How does a dog sound? How about a chicken? What about a sheep? This might seem like a strange question, and maybe the answer is obvious to you, but did you know that animals speak different languages, just like humans?
Take a dog, for example. If you’re Spanish, a dog says ‘guau guau’, but in Italy dogs go ‘bau’. Spanish and Italian have a lot of similarities, so Italian and Spanish dogs probably understand each other, but English-speaking dogs sound very different. In English, a dog says ‘woof woof’ - so they’ll probably need some language classes before going on a holiday to Madrid!
There are many examples where animal sounds are different depending on where you’re from. In Spanish, a rooster goes ‘kikirikí’, but in English he says ‘cock-a-doodle-doo’. When it rains, you’ll hear an Italian frog go ‘cra cra’, but in Australia they’ll go ‘ribbit’. In November, Spanish turkeys celebrate their freedom by crying out ‘Gluglú! Gluglú!’ But in America, around thanksgiving, they let out a sombre ‘gobble gobble’
These strange words are all examples of onomatopoeia, and the way onomatopoeia are formed is unique to the language that you’re speaking. Why? Because the sounds that you have in your language might not exist in another. Many English speakers have difficulty with the ‘rolling r’ that exists in Spanish and Italian, in words like ‘perro’ and ‘barra’. It can be hard for a Japanese student to pronounce the ‘l’ in ‘hello’, because in their language they don’t use that sound. And there is the famous bane of English teachers in the Iberian peninsula - ‘Ssssspain’ not ‘eSpain’!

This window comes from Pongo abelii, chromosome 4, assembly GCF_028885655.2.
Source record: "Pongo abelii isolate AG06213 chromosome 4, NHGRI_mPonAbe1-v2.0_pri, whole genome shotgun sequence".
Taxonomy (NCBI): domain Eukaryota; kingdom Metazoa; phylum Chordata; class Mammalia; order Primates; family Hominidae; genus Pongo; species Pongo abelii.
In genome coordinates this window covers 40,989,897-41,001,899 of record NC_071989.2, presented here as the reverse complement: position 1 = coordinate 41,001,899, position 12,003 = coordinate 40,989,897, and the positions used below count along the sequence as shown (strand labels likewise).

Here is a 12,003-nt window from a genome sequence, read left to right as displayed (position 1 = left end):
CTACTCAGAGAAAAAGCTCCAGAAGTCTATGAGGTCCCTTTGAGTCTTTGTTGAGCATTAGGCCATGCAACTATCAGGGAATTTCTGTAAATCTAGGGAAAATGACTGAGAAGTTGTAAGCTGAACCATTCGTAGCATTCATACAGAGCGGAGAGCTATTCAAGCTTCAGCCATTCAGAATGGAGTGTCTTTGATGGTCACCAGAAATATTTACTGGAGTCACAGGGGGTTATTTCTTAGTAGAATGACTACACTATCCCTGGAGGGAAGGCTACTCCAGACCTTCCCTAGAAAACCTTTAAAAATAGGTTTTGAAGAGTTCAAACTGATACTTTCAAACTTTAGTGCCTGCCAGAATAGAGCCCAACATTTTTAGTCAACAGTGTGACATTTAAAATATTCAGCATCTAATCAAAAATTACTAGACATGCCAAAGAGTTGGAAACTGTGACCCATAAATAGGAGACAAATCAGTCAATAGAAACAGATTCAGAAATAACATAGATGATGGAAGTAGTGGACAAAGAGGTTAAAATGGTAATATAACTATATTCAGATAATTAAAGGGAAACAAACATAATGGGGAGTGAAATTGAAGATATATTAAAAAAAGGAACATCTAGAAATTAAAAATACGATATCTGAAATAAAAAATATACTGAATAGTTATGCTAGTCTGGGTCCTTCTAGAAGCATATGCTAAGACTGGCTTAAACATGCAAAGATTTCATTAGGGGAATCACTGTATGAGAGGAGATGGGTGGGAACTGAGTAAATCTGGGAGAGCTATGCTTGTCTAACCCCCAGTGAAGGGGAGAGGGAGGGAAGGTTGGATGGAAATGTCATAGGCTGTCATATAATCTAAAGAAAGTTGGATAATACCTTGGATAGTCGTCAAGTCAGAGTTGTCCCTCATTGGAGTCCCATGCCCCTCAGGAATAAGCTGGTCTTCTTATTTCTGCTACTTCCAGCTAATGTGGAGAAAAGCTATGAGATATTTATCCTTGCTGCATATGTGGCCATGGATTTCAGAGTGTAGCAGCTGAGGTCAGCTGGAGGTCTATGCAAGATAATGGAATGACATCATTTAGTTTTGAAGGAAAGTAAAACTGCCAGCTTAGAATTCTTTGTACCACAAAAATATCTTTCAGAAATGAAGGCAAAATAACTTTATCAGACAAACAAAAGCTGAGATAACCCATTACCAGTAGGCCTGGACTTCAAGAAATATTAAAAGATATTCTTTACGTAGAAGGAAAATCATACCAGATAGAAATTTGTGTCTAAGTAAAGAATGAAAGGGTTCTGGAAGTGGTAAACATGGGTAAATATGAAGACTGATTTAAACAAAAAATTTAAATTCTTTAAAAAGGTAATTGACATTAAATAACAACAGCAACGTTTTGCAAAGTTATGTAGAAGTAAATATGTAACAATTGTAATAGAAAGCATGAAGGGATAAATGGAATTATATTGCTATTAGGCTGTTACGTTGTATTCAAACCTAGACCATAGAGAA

The sounds that we have in our language can influence the way we hear things, and animal sounds are a good example of this. If you’re interested in seeing even more, a researcher from Australia has made a list of animal sounds in 18 different languages.
Can you think of any other onomatopoeia that sounds different in your language? What about the sound of waves at the beach (‘crash’), or the sound of a car (‘broom broom’)?